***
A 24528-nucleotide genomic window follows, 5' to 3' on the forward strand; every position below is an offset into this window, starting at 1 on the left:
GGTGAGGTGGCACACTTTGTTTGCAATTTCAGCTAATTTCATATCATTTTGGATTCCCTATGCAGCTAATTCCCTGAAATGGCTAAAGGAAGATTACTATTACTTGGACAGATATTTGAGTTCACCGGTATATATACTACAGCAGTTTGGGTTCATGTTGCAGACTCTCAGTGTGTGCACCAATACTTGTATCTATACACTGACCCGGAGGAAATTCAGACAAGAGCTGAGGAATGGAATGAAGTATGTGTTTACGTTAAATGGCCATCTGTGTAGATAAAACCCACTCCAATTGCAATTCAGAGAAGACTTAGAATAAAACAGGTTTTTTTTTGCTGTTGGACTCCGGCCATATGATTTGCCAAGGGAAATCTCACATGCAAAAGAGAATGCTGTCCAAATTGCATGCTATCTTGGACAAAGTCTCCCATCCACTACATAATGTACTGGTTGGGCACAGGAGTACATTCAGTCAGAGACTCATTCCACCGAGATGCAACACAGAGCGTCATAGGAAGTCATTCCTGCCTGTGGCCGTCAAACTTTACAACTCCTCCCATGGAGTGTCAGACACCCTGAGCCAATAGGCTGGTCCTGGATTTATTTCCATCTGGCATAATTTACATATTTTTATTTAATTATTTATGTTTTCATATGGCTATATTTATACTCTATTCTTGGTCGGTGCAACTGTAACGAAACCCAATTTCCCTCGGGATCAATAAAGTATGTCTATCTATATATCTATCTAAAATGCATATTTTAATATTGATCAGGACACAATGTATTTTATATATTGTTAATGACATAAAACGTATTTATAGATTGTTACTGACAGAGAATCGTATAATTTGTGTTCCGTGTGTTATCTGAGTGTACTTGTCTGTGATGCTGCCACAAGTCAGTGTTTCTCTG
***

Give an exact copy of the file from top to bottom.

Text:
A 24528-nucleotide genomic window follows, 5' to 3' on the forward strand; every position below is an offset into this window, starting at 1 on the left:
GGTGAGGTGGCACACTTTGTTTGCAATTTCAGCTAATTTCATATCATTTTGGATTCCCTATGCAGCTAATTCCCTGAAATGGCTAAAGGAAGATTACTATTACTTGGACAGATATTTGAGTTCACCGGTATATATACTACAGCAGTTTGGGTTCATGTTGCAGACTCTCAGTGTGTGCACCAATACTTGTATCTATACACTGACCCGGAGGAAATTCAGACAAGAGCTGAGGAATGGAATGAAGTATGTGTTTACGTTAAATGGCCATCTGTGTAGATAAAACCCACTCCAATTGCAATTCAGAGAAGACTTAGAATAAAACAGGTTTTTTTTTGCTGTTGGACTCCGGCCATATGATTTGCCAAGGGAAATCTCACATGCAAAAGAGAATGCTGTCCAAATTGCATGCTATCTTGGACAAAGTCTCCCATCCACTACATAATGTACTGGTTGGGCACAGGAGTACATTCAGTCAGAGACTCATTCCACCGAGATGCAACACAGAGCGTCATAGGAAGTCATTCCTGCCTGTGGCCGTCAAACTTTACAACTCCTCCCATGGAGTGTCAGACACCCTGAGCCAATAGGCTGGTCCTGGATTTATTTCCATCTGGCATAATTTACATATTTTTATTTAATTATTTATGTTTTCATATGGCTATATTTATACTCTATTCTTGGTCGGTGCAACTGTAACGAAACCCAATTTCCCTCGGGATCAATAAAGTATGTCTATCTATATATCTATCTAAAATGCATATTTTAATATTGATCAGGACACAATGTATTTTATATATTGTTAATGACATAAAACGTATTTATAGATTGTTACTGACAGAGAATCGTATAATTTGTGTTCCGTGTGTTATCTGAGTGTACTTGTCTGTGATGCTGCCACAAGTCAGTGTTTCTCTG